Welcome to Graphic Policy’s spotlight on webcomics, where we take a look at one of the many comics available online every Sunday: Webcomics Weekly (but don’t be fooled by the “weekly” part of the title; the feature may happen more or less frequently than that). We’re defining webcomics as any comics published online for free consumption by the general public that doesn’t require a subscription service.
This week we’re taking a look at Kid Carvers. The strip is created by Jason Reeves, who was kind enough to answer a few questions for us about the webcomic below.
Graphic Policy: In a nutshell, can you tell us what the strip’s about?
Jason Reeves: Sure. Kid Carvers is about twins; Marley and Charley Carver, who also happen to both be kid geniuses. The setting is New Orleans, LA. The twins’ stomping ground/base of operation is their grandmother, ‘Moonie’s backyard, where she takes care of them after school. Marley is a cross between Quvenzhané Wallis’ Annie and a mad scientist, and if you put Doc Brown’s brain into Marty Mcfly, with old Kanye’s fashion sense, you get Charley.
They have a bit of a time dodging bullies in school and outsmarting their teachers, but in their spare time they investigate strange occurrences & mysteries only their brilliance can solve.
GP: How often do you update?
JR: Every Wedenesday.
GP: How long have you been producing the strip?
JR: We’ve been posting since January 3, 2017. So we’re only a few weeks in. We’re very new.
GP: Where did the idea for the strip come from?
JR: Having done a few more comic conventions in the past couple years, we saw that there were few if any all-ages books that the kids could take home with them. As much as we love our sort of rated ‘teen’ comics, looking at all those little eyes peering over the table con after con and having to tell their parents that maybe this book or that was a little too old for them, was a problem for us. So we set out to fill that need as we saw it and Kid Carvers was born.
We (Alverne, Kemi, Joe, Brandi, & I) really loved the optics of shows like Doc McStuffins, the Boondocks, comics like Tuskegee Heirs, and webcomics like Bounce, so we set out to create, inspired by content with an animated feel.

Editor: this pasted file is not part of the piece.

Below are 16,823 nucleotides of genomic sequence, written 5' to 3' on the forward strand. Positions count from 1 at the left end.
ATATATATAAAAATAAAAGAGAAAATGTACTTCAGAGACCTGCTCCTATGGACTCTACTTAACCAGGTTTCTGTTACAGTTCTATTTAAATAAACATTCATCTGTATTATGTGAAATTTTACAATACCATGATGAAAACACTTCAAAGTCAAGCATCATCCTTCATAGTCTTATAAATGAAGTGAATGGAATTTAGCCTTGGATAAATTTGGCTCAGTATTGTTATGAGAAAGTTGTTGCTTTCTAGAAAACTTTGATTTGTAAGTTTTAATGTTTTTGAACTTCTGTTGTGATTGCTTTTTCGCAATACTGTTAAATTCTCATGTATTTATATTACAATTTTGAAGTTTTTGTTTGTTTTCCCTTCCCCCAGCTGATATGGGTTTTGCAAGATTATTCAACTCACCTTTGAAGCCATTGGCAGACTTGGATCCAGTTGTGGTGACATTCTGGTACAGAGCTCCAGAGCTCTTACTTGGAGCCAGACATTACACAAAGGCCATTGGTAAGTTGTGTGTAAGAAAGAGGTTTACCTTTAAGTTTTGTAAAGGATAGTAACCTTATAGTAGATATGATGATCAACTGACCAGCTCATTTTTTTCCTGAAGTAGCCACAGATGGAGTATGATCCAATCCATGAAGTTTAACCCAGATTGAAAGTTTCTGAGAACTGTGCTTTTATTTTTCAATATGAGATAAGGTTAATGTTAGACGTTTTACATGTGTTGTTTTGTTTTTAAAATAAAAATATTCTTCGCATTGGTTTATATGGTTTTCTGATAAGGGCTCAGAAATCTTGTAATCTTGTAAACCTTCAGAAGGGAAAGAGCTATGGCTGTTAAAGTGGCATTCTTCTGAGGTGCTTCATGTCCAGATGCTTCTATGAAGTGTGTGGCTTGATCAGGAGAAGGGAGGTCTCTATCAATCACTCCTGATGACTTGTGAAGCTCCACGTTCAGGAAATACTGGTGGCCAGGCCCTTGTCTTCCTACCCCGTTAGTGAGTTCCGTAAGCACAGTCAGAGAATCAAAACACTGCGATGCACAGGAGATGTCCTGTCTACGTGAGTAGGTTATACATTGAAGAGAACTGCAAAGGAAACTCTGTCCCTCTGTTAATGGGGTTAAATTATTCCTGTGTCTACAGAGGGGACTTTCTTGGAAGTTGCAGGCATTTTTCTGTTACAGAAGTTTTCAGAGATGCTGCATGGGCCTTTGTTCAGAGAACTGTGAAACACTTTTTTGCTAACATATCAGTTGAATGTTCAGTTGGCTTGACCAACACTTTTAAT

We also wanted to conjure the idea of Black inventors, many that may be the unsung but brilliant minds of our past. Who better to represent the idea than George Washington Carver. I’m a big fan of the inventive mindset, a mind not just willing to rest on convention, but step outside of it to find more optimal methods, and in turn creating new more efficient conventions. Carver was all about that, creating alternative means of production for poor farmers to compete, and even thrive with the resources (peanuts,….) already available to them. That spirit of overcoming is definitely something I wanted to infuse into the twins.
We plan to shine a spotlight on Black inventors, engineers, and scientists who would be the twins’ heroes. Expect to hear mentions of some you’ve heard of and some you haven’t.
Our model is one more creators have started to embrace in recent years, presenting the content as a webcomic and also collecting the pages into print copies. It gives readers their choice of how they’d like to consume the content. If they’d like to support monetarily they can do so, but anyone can enjoy Kid Carvers free of charge, I think its the win win.
You can read Kid Carvers: Engineers of the Impossible every Wedenesday at: http://kidcarvers.com/
Or you can get Kid Carvers: and the Backyard Bike Bandits for purchase at: http://www.133art.com/
Why it’s awesome: Oh man… I don’t honestly think I can say anything more than what’s already been said. Y’all need to check this out yesterday.
Below you’ll find some examples of the webcomic in no particular order..
If you’d like to have your webcomic featured here, then drop us an email.